About a month or so ago, I was hanging out with the other Unreliable Narrators, and we were interviewing Gail Carriger. Gail Carriger is the author of a great many books that take place in a peculiar place readers like to call her Parasol-verse, and at some point in the interview, Gail mentioned she liked her books to seem historical in the sense of Masterpiece Theater—not exactly authentic, but somewhat historical.
And I thought, yes, this is what I do. I try to create the mood of a historical novel. Oh, don’t get me wrong. I do a lot of research. I have a book that is a canal-by-canal photo album of Venice, which talks about when each building went up. I read general histories, look at old maps, try to dig into what kind of police force was in Gibraltar in the 19th century. I do the research things.
I also realize I am a 21st-century American woman, and there are many things I will get wrong. I will make many stylized choices a reader might not appreciate as accurate. I simply can’t make one hundred percent historically accurate choices because I am a creature of my time, AND I am writing fiction. Woah is me, but my first hope is to be entertaining, and I cannot escape who I am, where I am, or what my culture tells me to think.
In this regard, I think, Gail Carriger has it right.
Now, lest I am wrong, and I think I am, given the crazy popularity of, say Downton Abby, you might not be familiar with IPT’s Masterpiece Theater, which showcases a great many historical dramas, largely British, based on great(ish) works of British literature, or scripts meant to emulate the great works of British literature. Masterpiece is not the only avenue for these shows, as my third copy of A&E’s 1995 Pride and Prejudice attests to, but it is a handy shorthand for a certain kind of costume drama that recreates, within certain cultural standards, literary drama. I am a fan, and I should point out why I prefer writing with a certain entertainment flair, rather than historical accuracy.
I write fantasy: Not only am I writing historical stories, but I am writing fantasy stories. Even in the realms of alternate history or secret history, there is some amount of fudging the facts, or making assumptions. With fantasy, I am directly inserting the impossible (Egyptian gods banished for their presumption; trolls that traveled to the U.S. with immigrants; post Napoleonic French sorcerers.) into existing history. Accuracy is impossible when parts of your world are made up, although you can try to make your impossible seem plausible within the constraints of history.
Historical recreation sometimes makes for stiff drama: Not always. History can be pretty amazing. But sometimes what actually happened isn’t the most dramatic, as Hollywood reminds us with all of its movies based on true events, sometimes loosely. Adding pizzazz, angst, and drama serve the purpose of a story or novel, to entertain and involve us, the readers and viewers, in the human struggle of a story.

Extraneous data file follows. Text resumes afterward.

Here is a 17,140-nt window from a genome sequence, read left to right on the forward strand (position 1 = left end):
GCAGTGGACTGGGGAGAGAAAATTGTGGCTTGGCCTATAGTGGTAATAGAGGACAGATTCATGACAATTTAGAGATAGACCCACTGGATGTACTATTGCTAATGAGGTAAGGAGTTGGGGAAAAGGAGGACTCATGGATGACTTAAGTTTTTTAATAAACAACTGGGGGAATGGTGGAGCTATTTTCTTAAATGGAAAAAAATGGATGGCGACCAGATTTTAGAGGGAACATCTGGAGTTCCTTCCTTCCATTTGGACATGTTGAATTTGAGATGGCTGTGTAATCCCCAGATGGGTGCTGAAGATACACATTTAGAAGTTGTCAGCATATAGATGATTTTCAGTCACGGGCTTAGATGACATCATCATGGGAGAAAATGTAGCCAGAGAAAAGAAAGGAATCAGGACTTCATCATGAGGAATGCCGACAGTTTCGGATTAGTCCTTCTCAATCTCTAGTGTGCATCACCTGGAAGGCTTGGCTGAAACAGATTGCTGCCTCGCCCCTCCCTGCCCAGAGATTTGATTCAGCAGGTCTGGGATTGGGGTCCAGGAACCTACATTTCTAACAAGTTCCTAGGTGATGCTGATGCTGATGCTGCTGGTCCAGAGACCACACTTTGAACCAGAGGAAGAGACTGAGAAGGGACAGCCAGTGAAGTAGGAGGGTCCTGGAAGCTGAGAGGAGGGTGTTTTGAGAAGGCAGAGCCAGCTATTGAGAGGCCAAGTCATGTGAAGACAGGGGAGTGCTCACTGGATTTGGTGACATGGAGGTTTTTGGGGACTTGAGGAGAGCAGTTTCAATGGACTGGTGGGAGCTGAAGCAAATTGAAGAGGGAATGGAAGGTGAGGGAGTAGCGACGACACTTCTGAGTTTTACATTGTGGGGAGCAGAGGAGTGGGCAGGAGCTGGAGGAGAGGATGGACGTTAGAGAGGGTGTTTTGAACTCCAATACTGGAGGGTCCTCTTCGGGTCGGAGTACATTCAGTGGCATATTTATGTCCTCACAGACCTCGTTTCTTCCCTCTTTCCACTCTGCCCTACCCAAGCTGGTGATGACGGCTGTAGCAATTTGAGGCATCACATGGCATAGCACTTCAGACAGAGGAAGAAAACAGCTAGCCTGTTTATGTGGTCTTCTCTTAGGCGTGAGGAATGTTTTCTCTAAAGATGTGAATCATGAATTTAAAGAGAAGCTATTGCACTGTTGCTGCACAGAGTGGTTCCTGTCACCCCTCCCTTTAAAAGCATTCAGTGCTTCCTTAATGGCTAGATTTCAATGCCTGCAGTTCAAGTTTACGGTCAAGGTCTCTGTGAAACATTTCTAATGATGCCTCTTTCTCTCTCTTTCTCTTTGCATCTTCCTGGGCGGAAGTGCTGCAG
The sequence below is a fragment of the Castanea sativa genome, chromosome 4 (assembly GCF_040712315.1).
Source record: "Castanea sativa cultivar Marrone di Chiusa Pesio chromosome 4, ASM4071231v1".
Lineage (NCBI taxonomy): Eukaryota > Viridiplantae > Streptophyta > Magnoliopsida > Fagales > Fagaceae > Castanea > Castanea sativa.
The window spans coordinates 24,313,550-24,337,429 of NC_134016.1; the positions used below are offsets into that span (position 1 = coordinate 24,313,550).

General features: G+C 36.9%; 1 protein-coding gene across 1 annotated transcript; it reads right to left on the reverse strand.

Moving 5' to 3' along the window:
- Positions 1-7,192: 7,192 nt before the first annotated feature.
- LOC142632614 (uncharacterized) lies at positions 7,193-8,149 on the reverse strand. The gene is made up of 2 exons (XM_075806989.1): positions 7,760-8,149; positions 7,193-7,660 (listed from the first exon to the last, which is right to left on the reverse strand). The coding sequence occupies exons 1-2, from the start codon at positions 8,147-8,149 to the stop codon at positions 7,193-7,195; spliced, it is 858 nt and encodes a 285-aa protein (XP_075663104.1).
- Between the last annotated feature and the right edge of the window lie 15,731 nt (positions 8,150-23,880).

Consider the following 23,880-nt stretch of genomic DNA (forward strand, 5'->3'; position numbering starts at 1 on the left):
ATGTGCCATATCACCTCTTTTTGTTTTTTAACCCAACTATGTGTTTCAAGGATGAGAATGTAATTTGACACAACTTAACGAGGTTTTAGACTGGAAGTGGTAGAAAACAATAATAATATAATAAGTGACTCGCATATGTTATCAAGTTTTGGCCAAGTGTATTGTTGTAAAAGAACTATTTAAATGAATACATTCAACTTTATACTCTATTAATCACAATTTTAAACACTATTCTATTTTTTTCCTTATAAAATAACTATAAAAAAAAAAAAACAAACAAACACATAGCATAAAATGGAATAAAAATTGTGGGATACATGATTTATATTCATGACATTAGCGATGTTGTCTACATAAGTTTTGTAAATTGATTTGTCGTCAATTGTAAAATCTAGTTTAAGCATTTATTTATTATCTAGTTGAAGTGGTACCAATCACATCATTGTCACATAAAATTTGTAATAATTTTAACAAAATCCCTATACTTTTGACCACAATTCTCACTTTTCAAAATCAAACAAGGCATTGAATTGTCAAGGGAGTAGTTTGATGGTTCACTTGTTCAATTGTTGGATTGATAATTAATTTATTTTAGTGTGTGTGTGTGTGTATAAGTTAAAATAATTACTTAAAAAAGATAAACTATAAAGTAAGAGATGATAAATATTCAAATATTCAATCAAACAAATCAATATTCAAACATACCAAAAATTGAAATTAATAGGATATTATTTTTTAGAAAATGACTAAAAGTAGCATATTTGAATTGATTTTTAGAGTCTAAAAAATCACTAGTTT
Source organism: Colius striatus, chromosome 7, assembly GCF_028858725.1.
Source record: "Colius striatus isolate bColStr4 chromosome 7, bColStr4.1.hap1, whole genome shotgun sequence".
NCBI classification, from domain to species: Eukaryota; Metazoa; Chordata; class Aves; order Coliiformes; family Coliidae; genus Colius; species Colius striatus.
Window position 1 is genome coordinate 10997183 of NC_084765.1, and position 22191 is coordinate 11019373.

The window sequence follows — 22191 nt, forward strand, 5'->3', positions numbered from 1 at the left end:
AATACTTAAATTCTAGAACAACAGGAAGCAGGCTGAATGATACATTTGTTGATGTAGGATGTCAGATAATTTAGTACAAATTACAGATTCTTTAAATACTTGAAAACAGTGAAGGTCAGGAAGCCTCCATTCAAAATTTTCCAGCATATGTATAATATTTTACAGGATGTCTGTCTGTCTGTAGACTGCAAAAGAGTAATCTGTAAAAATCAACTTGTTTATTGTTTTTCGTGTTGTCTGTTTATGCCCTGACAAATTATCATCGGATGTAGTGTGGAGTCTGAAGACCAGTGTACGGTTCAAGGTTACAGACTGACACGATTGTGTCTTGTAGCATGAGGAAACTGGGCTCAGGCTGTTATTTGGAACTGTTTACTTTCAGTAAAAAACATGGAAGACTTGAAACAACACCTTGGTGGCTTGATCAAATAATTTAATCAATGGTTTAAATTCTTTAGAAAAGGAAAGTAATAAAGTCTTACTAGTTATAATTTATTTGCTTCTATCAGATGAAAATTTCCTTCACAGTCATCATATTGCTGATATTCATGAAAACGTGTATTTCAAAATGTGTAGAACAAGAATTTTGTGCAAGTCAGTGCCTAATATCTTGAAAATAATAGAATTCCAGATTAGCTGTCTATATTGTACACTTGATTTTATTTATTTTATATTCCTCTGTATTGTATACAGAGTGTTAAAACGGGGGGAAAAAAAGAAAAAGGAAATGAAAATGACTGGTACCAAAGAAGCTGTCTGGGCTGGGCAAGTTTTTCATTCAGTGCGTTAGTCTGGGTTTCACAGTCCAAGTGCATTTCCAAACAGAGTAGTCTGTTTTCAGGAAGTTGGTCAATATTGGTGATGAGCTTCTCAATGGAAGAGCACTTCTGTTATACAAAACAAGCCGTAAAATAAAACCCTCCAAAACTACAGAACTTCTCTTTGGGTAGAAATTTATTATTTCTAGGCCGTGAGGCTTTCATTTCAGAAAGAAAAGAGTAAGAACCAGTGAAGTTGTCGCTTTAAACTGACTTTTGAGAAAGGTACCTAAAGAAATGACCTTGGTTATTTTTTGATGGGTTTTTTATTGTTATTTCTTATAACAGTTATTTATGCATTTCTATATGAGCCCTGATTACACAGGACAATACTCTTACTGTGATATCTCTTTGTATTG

The look is the thing: One need only take a look at Gene Kelly’s version of The Three Musketeers and compare it to the 1993 The Three Musketeers to see what I’m talking about. Yes, we interpret history once again through the lens of our time. Lady deWinter’s crazy 1948 hair with jaunty hat, versus Lady deWinter’s low key long hair, unornamented in 1993, show what’s stylish in each time frame, not in the time Alexandre Dumas is setting the story. Sometimes we are closer to accurate, and sometimes we are way off base, but we do try to get a look we like that evokes the time of our historical drama.
I have to take my modern audience into account: This last one? Well, would you really want to read a story where people acted with past biases and prejudices rather than focused on entertainment? Some of the tensions and predilections of the past make for interesting drama, like The Crown’s revelation that Edward, Elizabeth’s uncle who gave up the throne for Wallace Simpson, thought Hitler was kind of all right. But others make modern viewers cry foul. In Downton Abby, how would we have felt if Sibyl and Thomas didn’t get to make their “unsuitable” match? Modern viewers were rooting for them! So yes, we tinker as dramatists to good effect.
Right now I am about to embark upon the third Klaereon Scroll book, and it will involve two characters from other countries: India and Martinique. I will be doing research into those countries, but I will borrow what works and modify what doesn’t in the tradition of all good historical novelists. So the overall effect might not be scholarly, but if you would pick it up after seeing it on public television, and if the costumes are good, well, my work is done.
Cath Schaff-Stump writes speculative fiction for children and adults, everything from humor to horror. Her YA Gothic fantasy The Vessel of Ra is available from Curiosity Quills. Catherine lives and works in Iowa with her husband. During the day, she teaches English to non-native speakers at a local community college. Other recent fiction has been published by Paper Golem Press, Daydreams Dandelion Press, and in The Mammoth Book of Dieselpunk. Catherine is a co-host on the writing and geek-life fan podcast Unreliable Narrators. You can find her online at Facebook, Goodreads, Amazon, @cathschaffstump, cathschaffstump.com, and unreliablenarrators.net